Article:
Compare this to football where you have a few really key players that carry the team to victory. The hits are harder, but the games are shorter and the regular season is 1/10th as long. Each player also has about a week to recover between games. There are a lot of offensive and defensive players that are completely unknown because in the end their job is to hold the line while these key figures (think Quarterback, Wide Receiver, Running Back) make the actual plays. Not that the rest of the line doesn’t do their jobs, but their performance is aggregate. If the QB gets sacked often, it’s the offense’s fault, but not a single player. Likewise if the opponents score often, it’s the defense’s fault, but no one individual is at fault. There are no errors and no accountability except for that well known core of star players. Don’t believe me? Ask any hardcore football fan to list their team’s entire active roster – they can’t. How do I know? Because a football team active roster has 80-90 players on it, most of which are basically interchangeable. I bet the average fan might not even be able to get past three or four of them. It’s funny, football games (especially in the playoffs) are characterized as these great battles between titan quarterbacks and the two “titans” aren’t even on the field at the same time.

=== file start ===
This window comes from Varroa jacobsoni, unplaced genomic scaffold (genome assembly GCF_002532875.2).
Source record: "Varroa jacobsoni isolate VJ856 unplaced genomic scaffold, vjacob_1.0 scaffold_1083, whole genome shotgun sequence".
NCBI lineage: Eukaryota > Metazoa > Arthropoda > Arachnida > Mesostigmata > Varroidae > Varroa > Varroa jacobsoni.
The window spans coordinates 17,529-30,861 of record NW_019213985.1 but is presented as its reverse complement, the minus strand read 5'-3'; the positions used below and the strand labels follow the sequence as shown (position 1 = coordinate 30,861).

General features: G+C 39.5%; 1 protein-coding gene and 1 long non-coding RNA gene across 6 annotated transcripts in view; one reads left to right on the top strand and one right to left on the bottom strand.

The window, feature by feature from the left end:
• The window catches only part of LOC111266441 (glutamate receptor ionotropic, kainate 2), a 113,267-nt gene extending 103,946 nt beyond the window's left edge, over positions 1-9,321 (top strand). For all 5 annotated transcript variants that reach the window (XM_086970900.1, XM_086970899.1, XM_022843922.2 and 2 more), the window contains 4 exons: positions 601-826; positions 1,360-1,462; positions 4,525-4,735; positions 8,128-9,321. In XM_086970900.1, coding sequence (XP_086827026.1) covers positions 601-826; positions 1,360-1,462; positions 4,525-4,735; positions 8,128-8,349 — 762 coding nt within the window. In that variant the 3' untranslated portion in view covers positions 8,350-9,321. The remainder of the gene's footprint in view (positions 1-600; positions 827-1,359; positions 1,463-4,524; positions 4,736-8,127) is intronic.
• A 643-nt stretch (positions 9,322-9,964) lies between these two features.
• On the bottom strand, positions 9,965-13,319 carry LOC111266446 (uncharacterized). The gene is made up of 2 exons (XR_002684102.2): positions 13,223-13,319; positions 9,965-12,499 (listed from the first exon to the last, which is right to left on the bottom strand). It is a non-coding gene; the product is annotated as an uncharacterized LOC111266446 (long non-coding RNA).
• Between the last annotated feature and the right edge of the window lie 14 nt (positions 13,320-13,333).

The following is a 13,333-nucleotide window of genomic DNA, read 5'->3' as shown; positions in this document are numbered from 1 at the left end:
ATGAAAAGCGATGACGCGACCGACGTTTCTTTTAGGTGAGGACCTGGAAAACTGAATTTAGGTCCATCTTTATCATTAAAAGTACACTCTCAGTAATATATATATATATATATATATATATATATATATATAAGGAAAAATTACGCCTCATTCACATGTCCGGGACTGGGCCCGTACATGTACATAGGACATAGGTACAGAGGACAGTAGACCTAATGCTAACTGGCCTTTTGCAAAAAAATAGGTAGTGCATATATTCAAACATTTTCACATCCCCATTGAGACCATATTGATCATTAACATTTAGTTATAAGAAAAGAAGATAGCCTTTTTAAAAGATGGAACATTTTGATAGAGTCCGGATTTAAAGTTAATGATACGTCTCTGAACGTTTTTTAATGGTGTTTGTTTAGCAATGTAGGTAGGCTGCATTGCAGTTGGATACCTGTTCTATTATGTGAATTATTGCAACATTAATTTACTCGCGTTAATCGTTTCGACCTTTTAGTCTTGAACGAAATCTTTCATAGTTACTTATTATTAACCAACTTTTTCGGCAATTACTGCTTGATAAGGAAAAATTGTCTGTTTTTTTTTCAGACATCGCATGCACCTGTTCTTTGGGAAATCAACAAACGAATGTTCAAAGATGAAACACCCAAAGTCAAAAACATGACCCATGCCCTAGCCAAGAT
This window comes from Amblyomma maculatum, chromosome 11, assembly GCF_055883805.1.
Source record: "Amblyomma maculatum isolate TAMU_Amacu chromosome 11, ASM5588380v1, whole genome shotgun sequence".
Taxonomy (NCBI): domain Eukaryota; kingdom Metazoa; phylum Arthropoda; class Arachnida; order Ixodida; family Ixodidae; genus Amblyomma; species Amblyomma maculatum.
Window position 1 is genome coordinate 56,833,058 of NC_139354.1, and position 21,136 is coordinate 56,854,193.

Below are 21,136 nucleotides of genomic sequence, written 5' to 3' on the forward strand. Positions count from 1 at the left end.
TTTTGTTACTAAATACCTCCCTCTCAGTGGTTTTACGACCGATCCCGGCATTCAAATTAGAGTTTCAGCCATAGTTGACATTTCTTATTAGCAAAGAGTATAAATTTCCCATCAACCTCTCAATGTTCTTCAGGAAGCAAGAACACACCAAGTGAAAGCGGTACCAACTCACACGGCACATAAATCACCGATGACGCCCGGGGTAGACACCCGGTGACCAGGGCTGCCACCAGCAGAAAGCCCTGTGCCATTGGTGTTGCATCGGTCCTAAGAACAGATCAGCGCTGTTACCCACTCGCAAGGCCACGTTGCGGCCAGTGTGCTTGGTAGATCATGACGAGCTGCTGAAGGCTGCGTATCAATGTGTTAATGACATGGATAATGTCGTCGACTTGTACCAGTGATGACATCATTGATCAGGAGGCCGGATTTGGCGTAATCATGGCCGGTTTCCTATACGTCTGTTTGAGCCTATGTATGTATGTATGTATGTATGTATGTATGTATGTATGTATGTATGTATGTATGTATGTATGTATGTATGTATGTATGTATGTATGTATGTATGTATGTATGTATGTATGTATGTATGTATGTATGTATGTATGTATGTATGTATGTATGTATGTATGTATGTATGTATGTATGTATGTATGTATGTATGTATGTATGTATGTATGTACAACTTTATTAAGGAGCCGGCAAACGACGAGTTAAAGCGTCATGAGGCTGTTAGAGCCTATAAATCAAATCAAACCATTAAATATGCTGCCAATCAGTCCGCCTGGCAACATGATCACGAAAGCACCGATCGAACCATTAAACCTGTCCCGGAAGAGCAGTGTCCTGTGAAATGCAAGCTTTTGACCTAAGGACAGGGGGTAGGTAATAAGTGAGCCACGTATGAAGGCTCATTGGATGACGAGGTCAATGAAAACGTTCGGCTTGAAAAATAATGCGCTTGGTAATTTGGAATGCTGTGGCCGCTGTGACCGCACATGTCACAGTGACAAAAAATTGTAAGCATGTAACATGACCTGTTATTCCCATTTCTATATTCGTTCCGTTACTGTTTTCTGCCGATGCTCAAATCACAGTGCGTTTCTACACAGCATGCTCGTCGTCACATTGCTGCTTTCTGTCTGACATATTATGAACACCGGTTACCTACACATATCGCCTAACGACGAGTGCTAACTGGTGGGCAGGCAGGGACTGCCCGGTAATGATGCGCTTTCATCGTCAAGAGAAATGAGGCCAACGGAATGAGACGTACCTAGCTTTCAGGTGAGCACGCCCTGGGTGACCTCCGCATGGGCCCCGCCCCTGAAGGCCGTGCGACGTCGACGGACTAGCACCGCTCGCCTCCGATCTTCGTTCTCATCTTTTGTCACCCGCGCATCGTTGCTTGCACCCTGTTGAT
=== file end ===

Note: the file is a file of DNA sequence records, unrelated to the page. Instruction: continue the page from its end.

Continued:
Basketball should get an honorable mention here, however, as the NBA players play an impressive 80 games in the regular season and it’s actually possible to distinguish each individual player’s actions and errors. You still have powerful players that can carry teams, but at least the other members can’t be ignored as integral parts of the whole.
Rivalry is part of all team sports, but none of them do it better than baseball. Partially this is just because baseball has the longest history to draw upon. Teams like my hometown Cardinals and the Chicago Cubs have been mortal enemies since the dawn of time (or so I heard growing up in St. Louis). But aside from just history, baseball offers quite a lot of opportunity to flesh out the rivalries. In the 162 game regular season, your team will face any one of its (likely multiple) division rivals in five or even six series of 2-4 games apiece. That’s a lot of games and is especially important because each series in and of itself has its own quirks and flavor instead of being a one-off match.